By Anna Hirtenstein and Frances Yoon
U.S. stocks rose Tuesday as millions of Americans headed to the polls, setting markets up for a second consecutive session of strong gains.
The Dow Jones Industrial Average rose 540 points, or 2%, while the S&P 500 gained 1.7% and the tech-heavy Nasdaq Composite added 1.7%. After losing 5.6% last week, the S&P 500 gained 1.2% Monday.
Historically, stocks have fared well on Election Day. Ahead of Tuesday, the S&P 500 rose 0.8% on average on the nine days from 1984 to 2016 that Americans went to the polls to elect a president. The index climbed on seven of those occasions.
Equities have also generally performed well under President Trump -- the S&P 500 has surged 55% since the 2016 election. But the market lately is being buoyed partly by bets that former Vice President Joe Biden will win the White House and Democrats will take control of Congress.
The stock market usually feels more apprehensive about Democrats than Republicans, but "this is a unique year and a unique election," said Solita Marcelli, the Americas chief investment officer at UBS Global Wealth Management.
Elections and stocks do have a relationship, though it is impossible to say definitively which drives the other. For election years since 1928 in which the S&P 500 is positive in the three months before election day, the incumbent party has won 87% of the time, according to brokerage firm BTIG.
Including this morning's gains, the S&P 500 is up more than 2% since Aug. 3.
The market has warmed to the chances of a "blue wave" outcome, in which Democrats win both the White House and control of Congress, Ms. Marcelli said, because it would make it more likely lawmakers approve a generous stimulus package to spur economic activity under the new administration.
"A lot of people were very fearful of a blue wave and Biden, pricing in what it would mean for taxes and regulations," she said. Those fears have receded though. "The market has come around quite a bit."
If Democrats emerge as the winners, the government could spend an additional $3 trillion to bolster the U.S. economy, said Stephane Monier, chief investment officer at Lombard Odier. That would give fresh impetus to a stock-market rally that has waned in recent weeks.
"We'll wait to have the first part of the results, and add risk to our client portfolios in the case of a clear Democratic or Republican sweep, " said Mr. Monier. "We will stay very cautious in the case of a split result."
If the Democrats emerge victorious, he said he plans to buy emerging-market equities. If it is a Republican win, Mr. Monier plans to invest in small and midcap stocks.
The yield on the benchmark 10-year U.S. Treasury bond rose to 0.877%, hovering close to the highest level since June, from 0.848% Monday. Prices fall when yields rise.
A Biden win could mean "more fiscal stimulus, where we could get stronger growth outcomes and higher inflation," said Seamus Mac Gorain, head of global rates at J.P. Morgan Asset Management. This would weigh on the government debt market, which tends to underperform in times of higher economic growth. "If we see a Democratic sweep, [10-year Treasury] yields could go up to 1% or potentially higher," he said.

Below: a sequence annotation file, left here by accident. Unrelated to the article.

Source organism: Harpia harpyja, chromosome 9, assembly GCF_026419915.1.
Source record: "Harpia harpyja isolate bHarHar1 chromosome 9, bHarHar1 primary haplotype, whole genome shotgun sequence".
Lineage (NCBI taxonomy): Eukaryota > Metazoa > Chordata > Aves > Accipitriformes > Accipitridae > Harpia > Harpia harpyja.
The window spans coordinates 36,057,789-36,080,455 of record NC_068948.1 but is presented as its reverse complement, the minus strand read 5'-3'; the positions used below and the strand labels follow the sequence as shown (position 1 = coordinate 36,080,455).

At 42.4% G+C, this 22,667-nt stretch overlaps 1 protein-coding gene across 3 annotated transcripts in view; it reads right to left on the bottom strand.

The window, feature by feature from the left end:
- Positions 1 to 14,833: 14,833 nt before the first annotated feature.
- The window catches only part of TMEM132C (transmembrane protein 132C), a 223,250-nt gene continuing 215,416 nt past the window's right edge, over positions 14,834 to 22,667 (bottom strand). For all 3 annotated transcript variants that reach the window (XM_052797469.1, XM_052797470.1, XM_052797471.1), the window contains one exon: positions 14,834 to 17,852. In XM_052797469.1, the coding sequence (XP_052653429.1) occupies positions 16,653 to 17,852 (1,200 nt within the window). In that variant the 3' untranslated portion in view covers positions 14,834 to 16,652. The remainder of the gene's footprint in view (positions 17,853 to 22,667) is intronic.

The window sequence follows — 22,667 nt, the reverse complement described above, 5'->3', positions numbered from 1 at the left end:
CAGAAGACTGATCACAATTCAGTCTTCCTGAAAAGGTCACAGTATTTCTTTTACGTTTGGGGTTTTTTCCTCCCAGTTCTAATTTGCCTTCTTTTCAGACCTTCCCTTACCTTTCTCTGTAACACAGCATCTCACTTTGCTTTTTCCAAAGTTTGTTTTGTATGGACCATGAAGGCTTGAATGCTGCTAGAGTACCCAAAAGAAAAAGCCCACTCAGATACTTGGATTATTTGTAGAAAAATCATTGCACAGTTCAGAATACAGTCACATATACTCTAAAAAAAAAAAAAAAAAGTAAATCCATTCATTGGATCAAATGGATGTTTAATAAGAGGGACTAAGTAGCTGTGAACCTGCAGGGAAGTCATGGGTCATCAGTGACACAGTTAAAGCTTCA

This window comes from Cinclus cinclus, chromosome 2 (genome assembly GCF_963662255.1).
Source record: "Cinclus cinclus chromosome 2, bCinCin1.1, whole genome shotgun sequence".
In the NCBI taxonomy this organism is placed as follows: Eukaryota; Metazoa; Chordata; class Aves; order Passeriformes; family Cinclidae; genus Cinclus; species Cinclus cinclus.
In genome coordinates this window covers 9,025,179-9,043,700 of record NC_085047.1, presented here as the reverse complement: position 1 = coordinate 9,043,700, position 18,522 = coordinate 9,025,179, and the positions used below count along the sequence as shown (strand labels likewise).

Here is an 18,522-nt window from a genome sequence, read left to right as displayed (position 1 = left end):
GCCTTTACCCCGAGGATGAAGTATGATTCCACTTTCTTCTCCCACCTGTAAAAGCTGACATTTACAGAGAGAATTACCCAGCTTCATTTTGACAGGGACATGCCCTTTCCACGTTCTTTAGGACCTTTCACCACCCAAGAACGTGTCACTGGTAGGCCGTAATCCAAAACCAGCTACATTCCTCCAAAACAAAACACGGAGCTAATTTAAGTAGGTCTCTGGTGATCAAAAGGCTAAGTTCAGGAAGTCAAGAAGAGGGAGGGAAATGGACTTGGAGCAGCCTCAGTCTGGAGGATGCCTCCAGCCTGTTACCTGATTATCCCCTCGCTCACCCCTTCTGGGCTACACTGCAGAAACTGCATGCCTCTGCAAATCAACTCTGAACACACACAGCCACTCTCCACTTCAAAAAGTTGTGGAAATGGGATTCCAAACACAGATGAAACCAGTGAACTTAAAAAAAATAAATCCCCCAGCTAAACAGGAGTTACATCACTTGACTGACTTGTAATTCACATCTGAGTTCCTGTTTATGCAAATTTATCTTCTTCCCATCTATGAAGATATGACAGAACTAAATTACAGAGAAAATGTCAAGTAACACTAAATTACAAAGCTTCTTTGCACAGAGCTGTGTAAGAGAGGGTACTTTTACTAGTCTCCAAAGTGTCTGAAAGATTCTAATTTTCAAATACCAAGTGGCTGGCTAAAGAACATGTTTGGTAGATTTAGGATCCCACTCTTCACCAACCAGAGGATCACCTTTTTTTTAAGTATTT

The WSJ Dollar Index, which measures the greenback against a basket of currencies, declined 0.5% to the lowest level in a week. The biggest reaction to the elections might be in currency markets, rather than in stocks, said Eoin Murray, head of investments at Federated Hermes.
"An outright Biden win and the assumption around stimulus: You might see the dollar drop," said Mr. Murray. If Mr. Trump wins a second term, "there's a likelihood of more trade tensions and protectionism: you could see the dollar strengthen."
Despite the focus on the election, the long-term implications are less significant than most think, said Jason Pride, the chief investment officer of private wealth at Glenmede.
The firm broke down market performance by presidential administrations going back to 1872 and discovered that the market's long-term performance regardless of who held the White House and Congress was no more than 1% to 2% different than the overall average.
"I think the analysis on Republicans or Democrats being better for the market is a bunch of malarkey," he said. What ultimately matters is how corporations respond to government policies, and "corporations are surprisingly adept at finding ways to be profitable" no matter the environment, he said.
Among corporate issues, shares of Alibaba Group Holding slumped 7.4% after the Shanghai Stock Exchange postponed technology startup Ant Group's blockbuster initial public offering. Alibaba owns a 33% stake in Ant.
Cloud-computing firm Arista Networks surged 15% after it raised its outlook for fourth-quarter revenue. PayPal shares dropped 4.3% after it released expectations for next-quarter earnings that were below estimates.
In commodities, U.S. crude oil futures gained 2.3% to $37.66, following broader markets higher.
Overseas, the pan-continental Stoxx Europe 600 added 2.3% on optimism about global economic growth prospects. In Asia, most major benchmarks advanced. The Shanghai Composite Index rose 1.4%, and Hong Kong's Hang Seng climbed 2%. Japanese markets are closed for a holiday.
Write to Anna Hirtenstein at email@example.com and Frances Yoon at firstname.lastname@example.org
(END) Dow Jones Newswires